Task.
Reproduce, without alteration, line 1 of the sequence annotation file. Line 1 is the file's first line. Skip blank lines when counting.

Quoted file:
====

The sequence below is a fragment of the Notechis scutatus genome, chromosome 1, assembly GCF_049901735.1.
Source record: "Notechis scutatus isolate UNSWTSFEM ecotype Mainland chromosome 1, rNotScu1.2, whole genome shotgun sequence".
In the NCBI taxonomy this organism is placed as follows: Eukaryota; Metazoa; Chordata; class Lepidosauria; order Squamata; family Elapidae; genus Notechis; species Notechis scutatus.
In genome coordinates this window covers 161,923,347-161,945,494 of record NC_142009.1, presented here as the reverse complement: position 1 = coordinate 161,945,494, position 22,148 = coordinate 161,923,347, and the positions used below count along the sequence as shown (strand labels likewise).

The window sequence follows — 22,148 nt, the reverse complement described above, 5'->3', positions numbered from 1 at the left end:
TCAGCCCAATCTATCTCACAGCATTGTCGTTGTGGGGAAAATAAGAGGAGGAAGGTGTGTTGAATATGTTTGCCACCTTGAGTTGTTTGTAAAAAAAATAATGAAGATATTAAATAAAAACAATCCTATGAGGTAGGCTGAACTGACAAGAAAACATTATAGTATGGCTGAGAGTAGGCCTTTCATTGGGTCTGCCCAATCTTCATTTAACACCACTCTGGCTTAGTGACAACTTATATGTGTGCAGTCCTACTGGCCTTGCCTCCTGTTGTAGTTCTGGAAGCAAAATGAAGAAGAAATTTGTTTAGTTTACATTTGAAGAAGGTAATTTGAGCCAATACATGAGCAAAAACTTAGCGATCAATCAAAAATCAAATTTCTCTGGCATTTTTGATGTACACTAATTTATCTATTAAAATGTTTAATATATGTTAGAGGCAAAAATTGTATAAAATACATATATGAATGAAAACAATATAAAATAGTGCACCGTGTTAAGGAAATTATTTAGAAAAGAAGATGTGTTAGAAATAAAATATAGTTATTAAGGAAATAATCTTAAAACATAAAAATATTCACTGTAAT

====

The sequence below is a fragment of the Notechis scutatus genome, chromosome 1, assembly GCF_049901735.1.